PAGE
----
“If I am running a school district and everything I do is public, and it should be and I believe in that, I can't partner with organizations that don't share those same ideals because this is public tax dollars,” she said.
The Opportunity Trust has partnered with two districts in the St. Louis region. It gave University City’s school district a $175,000 grant in 2018 to support the development of a new strategic plan. It’s also helping to cover the cost of new reading and math curriculums in the Normandy school district.
Normandy’s new superintendent, Marcus Robinson, is a former Opportunity Trust employee. And that’s irked municipal leaders in that district, such as Beverly Hills Mayor Brian Jackson.
“They want to operate in a clandestine way,” Jackson said, “and they continue to do that. And we continue to push against that.”
Jackson is among several municipal leaders who were furious when they learned Robinson lacks full credentials to be superintendent, though he's working toward a doctorate. They also strongly oppose the new charter school that plans to open in Normandy, the Leadership School, whose founder Robinson advised while with the Opportunity Trust.
Officials with the Opportunity Trust say they’re not hiding a thing.
“Put simply, the Opportunity Trust is about great schools for all kids. And great schools can be in the form of charter schools, and they could come in the form of district-run neighborhood schools,” said Jesse Dixon, who oversees district and community partnerships for the organization.
“When we see an opportunity where there is a visionary superintendent, who wants to take bold steps on behalf of kids in that district based on evidence-based practices, we want to be supportive of those superintendents,” he added.
Leaders of schools that partnered with Opportunity Trust said they don't feel the funding comes with strings attached.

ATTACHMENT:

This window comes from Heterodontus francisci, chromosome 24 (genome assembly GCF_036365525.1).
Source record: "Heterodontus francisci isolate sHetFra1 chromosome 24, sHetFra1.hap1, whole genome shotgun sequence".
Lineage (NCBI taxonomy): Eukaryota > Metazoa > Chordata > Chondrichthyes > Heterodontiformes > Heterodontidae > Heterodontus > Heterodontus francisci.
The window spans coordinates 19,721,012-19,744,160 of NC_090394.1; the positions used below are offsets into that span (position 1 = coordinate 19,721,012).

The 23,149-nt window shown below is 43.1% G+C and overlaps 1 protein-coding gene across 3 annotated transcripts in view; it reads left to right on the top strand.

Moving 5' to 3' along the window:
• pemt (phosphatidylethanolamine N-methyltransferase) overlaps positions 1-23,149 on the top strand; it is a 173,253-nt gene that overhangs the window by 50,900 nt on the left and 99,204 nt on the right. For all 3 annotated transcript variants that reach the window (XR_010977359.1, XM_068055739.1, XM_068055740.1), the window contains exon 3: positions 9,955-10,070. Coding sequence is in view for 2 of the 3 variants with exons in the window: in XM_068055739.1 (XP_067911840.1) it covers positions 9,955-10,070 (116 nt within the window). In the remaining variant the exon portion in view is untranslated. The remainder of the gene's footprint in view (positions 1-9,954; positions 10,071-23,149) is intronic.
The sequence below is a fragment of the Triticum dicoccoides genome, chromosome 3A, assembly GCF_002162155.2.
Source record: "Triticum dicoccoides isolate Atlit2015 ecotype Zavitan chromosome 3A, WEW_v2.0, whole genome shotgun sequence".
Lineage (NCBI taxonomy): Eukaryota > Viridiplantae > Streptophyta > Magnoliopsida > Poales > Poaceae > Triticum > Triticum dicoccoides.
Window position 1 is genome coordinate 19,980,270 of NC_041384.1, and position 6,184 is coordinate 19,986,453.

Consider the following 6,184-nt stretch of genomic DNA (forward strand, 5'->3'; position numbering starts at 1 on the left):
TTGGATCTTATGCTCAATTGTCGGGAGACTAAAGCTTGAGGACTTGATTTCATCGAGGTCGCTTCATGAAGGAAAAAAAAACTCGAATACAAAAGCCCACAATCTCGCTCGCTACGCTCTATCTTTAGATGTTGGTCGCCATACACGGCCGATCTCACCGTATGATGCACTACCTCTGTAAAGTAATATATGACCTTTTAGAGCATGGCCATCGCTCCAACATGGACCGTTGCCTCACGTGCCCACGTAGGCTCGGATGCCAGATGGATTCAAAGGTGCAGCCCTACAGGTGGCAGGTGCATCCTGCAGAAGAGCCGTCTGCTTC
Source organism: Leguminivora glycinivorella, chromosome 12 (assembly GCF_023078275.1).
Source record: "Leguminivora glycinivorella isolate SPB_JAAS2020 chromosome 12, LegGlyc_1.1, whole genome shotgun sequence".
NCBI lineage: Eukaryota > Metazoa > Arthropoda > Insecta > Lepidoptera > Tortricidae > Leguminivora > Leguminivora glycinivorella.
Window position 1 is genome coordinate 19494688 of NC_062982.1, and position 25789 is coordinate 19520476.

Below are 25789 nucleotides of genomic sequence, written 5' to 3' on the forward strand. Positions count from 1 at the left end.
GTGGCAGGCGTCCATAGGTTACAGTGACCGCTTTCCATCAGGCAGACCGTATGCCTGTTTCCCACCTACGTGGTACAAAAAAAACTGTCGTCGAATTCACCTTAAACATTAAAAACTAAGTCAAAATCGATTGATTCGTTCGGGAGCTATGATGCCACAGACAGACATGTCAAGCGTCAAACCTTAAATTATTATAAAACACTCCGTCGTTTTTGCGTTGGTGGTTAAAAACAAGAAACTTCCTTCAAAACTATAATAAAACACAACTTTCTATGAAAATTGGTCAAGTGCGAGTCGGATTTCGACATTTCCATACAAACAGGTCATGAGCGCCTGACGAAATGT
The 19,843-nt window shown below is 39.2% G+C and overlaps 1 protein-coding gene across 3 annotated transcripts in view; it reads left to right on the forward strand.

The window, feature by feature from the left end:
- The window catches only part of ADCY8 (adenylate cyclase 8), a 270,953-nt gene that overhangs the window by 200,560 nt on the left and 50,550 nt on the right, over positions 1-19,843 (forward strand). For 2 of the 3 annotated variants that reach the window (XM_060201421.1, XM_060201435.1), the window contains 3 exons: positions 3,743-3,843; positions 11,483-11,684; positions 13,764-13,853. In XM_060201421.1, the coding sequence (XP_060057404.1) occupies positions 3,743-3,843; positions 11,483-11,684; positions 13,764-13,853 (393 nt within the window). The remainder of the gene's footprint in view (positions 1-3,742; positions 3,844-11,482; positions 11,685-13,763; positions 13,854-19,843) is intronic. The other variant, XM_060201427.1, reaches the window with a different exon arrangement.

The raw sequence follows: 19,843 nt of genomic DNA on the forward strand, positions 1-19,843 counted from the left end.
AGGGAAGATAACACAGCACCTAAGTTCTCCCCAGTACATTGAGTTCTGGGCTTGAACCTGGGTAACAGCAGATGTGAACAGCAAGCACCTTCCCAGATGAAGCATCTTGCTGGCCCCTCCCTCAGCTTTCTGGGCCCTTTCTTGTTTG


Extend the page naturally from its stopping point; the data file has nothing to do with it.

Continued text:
National funders raise questions
But not everyone is convinced. There’s suspicion about whether the Opportunity Trust is truly local or just an arm of a national group. Cities including Indianapolis, Denver and Memphis have organizations that advocate for similar things as the Opportunity Trust. “We share best practices, and we problem-solve together,” Scroggins said. “So we're certainly in community with other organizations that are doing similar work.”
But Tracee Miller, a former St. Louis school board member, went so far as to say the Opportunity Trust is not a Missouri organization.
The Opportunity Trust is an independent nonprofit registered in Missouri, and so it’s a charge Scroggins said has no basis.
“We were incorporated here in Missouri. We are funded mostly by major local philanthropic donors in St. Louis,” Scroggins said.
About a quarter of its funding, however, has come from a national organization that’s raised eyebrows. The Opportunity Trust raised a total of $6.3 million in 2019, according to tax filings. Of that, $1.7 million, came from the City Fund, which supports charter and more autonomous public schools in cities around the country.
The strategy is supposed to help low-income students, a 2020 profile by the education news site Chalkbeat reported, but it’s also been seen as an attempt to undermine teachers unions and elected school boards.
Sarah Reckhow, a Michigan State University professor who studies the influence of philanthropy on public education policy, said that while the Opportunity Trust and the City Fund are not formally linked, there are close ties.
“At a certain point you start to speculate and want to understand, how much are all these folks talking to each other, they sure have a lot of common threads,” she said. “And usually, there are some connections.”
Rohde-Collins, the former school board president, said she’d like the Opportunity Trust to be more transparent about its funding and objectives. She urged the state legislature to not include $2 million in the state budget for the Opportunity Trust “until we have a clear idea about what their goals are, and how they perform on those goals.” She added, “I didn't say never, ever, ever give them any money.”
The money was ultimately included in the budget. The Opportunity Trust has 10 lobbyists in the Capitol; SLPS has two.
While the Opportunity Trust hasn’t won many allies on St. Louis’ school board, Dixon said it's still open to partnering.
“At the end of the day,” he said, “that sort of a relationship needs to be built on trust.”
Follow Ryan on Twitter: @rpatrickdelaney
Clarification: This story has been updated to better explain the Opportunity Trust's organizational structure. The Opportunity Trust is a Missouri-based nonprofit.